But it is far from obvious that the critics will be able to meet this burden. According to Regan, what the principle of respect strictly forbids is either (a) reducing an individual to the value of his or her experiences in utilitarian terms, or (b) treating the individual as a mere means to another's ends. Now, it is certainly possible to reach the conclusion not to intervene in predation on the basis of such utilitarian or instrumentalist considerations. For instance, we might decide not to protect the snowshoe hare from the lynx by reasoning that the hare's primary purpose is to serve as food for the lynx. Or we might reach this conclusion by determining that the hare's interest in being protected from predators is outweighed by the interests of lynx and of other sentient beings who have a stake in this predatory relationship. Both types of argument would be rejected by the [End Page 52] rights theorist as inconsistent with respect for the inherent value that snowshoe hares possess as subjects of lives of their own. But these are not the only available grounds for denying a duty to intervene in predation. After all, it is not unusual even in strictly human contexts to decide against assisting people who face serious harm for reasons that are fully consonant with respect for their inherent value as individuals. Such considerations might include, among other things, one's own rights, the autonomy or desert of the endangered party, the threatening party's conflicting and overriding rights of noninterference, or the prioritization of other competing deontological duties. The point here is not yet to identify considerations that justify nonintervention in the predation case. Rather, it is only to emphasize the limited logical point that we cannot validly infer that the prohibitions implied by the principle of respect have been violated merely from the fact that a moral agent chooses not to intervene when a rights holder is threatened by harm.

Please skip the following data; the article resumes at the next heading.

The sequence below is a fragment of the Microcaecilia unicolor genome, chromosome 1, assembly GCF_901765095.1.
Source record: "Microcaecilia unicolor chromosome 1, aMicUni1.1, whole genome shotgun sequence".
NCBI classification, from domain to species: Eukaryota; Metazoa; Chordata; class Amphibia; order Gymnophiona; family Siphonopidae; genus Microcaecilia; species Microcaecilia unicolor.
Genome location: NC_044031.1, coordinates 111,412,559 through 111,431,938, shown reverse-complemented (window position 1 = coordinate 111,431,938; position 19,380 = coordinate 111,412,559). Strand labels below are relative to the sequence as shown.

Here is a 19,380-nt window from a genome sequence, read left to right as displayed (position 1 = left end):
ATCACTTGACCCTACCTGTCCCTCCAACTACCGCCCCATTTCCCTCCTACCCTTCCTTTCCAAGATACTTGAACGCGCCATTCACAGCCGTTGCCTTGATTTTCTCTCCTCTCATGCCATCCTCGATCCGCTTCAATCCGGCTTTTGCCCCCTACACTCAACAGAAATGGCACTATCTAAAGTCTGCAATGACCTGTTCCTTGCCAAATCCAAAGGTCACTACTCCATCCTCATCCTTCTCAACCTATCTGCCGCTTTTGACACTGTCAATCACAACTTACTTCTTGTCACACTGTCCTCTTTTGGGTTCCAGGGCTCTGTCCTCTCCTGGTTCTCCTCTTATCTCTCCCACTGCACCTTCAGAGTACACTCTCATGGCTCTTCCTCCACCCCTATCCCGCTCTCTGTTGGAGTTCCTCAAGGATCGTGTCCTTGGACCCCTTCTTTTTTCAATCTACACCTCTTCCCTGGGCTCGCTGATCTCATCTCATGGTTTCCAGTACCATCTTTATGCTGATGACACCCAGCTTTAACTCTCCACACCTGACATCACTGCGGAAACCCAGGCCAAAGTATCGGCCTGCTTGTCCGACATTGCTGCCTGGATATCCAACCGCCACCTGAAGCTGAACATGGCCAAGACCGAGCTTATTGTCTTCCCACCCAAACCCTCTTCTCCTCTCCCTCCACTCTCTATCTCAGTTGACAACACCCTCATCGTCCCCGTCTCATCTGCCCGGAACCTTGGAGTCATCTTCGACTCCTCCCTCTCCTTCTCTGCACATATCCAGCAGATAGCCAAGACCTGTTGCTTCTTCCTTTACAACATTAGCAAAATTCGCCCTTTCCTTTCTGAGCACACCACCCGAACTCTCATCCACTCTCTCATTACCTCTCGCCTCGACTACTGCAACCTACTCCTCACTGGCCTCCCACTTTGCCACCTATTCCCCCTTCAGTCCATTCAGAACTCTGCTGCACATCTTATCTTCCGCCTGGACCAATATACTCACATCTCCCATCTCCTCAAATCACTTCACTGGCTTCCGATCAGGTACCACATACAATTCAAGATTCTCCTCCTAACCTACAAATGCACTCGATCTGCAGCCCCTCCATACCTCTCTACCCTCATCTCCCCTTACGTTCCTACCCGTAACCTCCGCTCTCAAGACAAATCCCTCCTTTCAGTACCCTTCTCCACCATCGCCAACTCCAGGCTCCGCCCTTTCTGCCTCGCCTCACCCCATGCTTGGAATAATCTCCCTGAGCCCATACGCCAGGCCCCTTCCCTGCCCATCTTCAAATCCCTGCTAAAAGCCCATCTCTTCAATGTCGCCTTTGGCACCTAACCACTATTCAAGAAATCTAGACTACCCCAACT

Plainly, though, this only underscores the need to determine what the duty of respect positively requires, as well as what it prohibits. Regan's suggestion that the principle of respect implies prima facie duties of nonharm and of assistance does little to settle the matter, for what is currently at issue is whether the prima facie duty of assistance applies to cases of predation, and if so, whether other considerations might override it. 12 In order to answer these questions, it seems, we will need to return to the principle of respect.